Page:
Q&A - Lizz Brady - The Mind Map
By Robert Good

Q&A – Lizz Brady

“Most of the strongest people I know have gone through mental illness.”

Published 02/05/2018
Lizz Brady is a 29 year old artist from Manchester who heads up Broken Grey Wires, a collective based around bridging the gap between art and mental health. Living with depression, anxiety and borderline personality disorder, Brady creates work which mirrors her state of mind.

You’re a keen artist. Creativity and mental health problems are often cited as going hand in hand – do you agree with that?

I don’t particularly agree with the notion that people with mental illness are more creative. In fact, it can be harmful more often than not. I do however, agree that creativity can be a very important tool for people struggling with their mental health. It is a great way to communicate emotion, and express thoughts and feelings.

When people see an artwork they like, often the first questions are practical ones. So, what’s it like living with mental illness?

The answer to this question would probably change from day to day, but right now, Monday 23rd April 2018, I feel reflective about my mental illness.

I have been very close to death, through suicidal thoughts and actions, yet right now my life is heading in the right direction.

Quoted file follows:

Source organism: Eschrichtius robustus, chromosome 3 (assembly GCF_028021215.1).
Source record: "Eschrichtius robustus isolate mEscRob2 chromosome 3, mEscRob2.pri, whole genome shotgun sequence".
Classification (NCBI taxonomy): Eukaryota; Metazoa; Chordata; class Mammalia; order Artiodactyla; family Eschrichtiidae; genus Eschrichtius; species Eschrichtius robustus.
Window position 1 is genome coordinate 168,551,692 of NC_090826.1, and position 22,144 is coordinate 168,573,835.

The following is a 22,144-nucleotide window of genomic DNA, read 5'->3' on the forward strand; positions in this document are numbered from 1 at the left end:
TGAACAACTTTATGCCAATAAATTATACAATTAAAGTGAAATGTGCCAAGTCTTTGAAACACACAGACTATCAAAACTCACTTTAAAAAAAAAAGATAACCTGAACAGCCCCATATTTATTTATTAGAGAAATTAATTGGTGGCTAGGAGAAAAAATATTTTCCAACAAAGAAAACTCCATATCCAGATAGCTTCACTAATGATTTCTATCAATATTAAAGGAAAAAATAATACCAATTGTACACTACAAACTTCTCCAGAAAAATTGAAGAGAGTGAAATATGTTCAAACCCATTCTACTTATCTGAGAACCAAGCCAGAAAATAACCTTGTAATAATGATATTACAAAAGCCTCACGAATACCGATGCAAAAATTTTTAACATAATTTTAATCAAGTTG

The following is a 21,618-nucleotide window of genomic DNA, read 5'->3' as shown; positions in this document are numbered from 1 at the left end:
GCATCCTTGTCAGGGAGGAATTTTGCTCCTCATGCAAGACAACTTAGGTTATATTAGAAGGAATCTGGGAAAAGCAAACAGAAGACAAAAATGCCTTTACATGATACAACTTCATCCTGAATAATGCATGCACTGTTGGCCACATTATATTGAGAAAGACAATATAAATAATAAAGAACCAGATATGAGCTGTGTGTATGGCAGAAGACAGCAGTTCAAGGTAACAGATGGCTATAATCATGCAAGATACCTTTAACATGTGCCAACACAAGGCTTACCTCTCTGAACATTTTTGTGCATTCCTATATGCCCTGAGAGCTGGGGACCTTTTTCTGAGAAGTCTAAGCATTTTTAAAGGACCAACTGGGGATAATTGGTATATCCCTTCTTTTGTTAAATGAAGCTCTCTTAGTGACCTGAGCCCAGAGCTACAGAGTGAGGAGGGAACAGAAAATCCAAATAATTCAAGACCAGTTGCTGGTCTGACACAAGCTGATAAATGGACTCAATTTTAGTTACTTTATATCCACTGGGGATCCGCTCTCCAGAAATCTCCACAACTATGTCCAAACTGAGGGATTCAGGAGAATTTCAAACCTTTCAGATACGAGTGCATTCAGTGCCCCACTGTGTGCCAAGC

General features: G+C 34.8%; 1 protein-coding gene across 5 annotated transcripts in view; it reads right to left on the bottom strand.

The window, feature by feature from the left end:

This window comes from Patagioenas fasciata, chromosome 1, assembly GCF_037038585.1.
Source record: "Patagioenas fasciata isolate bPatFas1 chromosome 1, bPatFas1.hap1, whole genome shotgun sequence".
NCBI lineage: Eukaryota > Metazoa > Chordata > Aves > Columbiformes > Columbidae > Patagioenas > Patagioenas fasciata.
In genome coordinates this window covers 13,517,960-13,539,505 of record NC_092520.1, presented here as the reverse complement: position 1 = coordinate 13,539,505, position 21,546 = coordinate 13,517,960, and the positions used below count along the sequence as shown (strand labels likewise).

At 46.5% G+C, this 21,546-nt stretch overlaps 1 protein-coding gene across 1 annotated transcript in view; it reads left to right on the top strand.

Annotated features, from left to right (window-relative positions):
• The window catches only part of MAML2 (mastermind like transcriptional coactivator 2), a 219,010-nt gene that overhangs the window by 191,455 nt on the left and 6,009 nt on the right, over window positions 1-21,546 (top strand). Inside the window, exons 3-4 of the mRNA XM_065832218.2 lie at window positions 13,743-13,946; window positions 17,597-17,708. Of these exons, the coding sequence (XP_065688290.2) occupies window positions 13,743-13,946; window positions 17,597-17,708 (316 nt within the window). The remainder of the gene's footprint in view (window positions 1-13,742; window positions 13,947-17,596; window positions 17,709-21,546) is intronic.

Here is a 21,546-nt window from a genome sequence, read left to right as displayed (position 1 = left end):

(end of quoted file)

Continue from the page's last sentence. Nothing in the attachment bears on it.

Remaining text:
Yet I still live with borderline personality disorder, I live with anxiety and sometimes extreme depression.

I know that having mental health issues has made me the person I am today, has made me resilient, caring, kind and thoughtful. It has also knocked my confidence and self-esteem, it has created scars, nightmares, memories and loss of friendship. But today, it feels ok.

I read recently about someone who had a tumour and she called it Steve as a coping mechanism to get to grips with her feelings towards her situation. How do you feel about your situation and what are your coping mechanisms?

I sometimes feel like the whole world is against me, that life is unfair. As I lie in bed, unable to shower, dress or eat, I feel like this is it. My life. A big fat failure. I hear voices, and ‘he’ is an American man, mainly telling me derogative things about myself.

My friend Kirsty calls him Yankee, it has helped me deal with his rhetoric, by thinking of Kirsty shouting at him to go away. I do have coping mechanisms that I have learnt through therapy, and through having friends who go through similar experiences. We all learn from each other, a little art/wellbeing bubble of friendship, which I am so grateful for.

Taking a bath is important for me too, reading in the bath even better. With lighted candles and maybe a bath bomb from Lush! Having the weekend off, watching the football, playing with my cat, sitting in the sun, calling my parents, practicing the guitar. All these things help me to cope.

Is there any sense in which you can talk about any positive aspects of mental illness? You sometimes hear of blind people who choose not to regain their sight. Would you swap any or all of your condition for a different hand so to speak?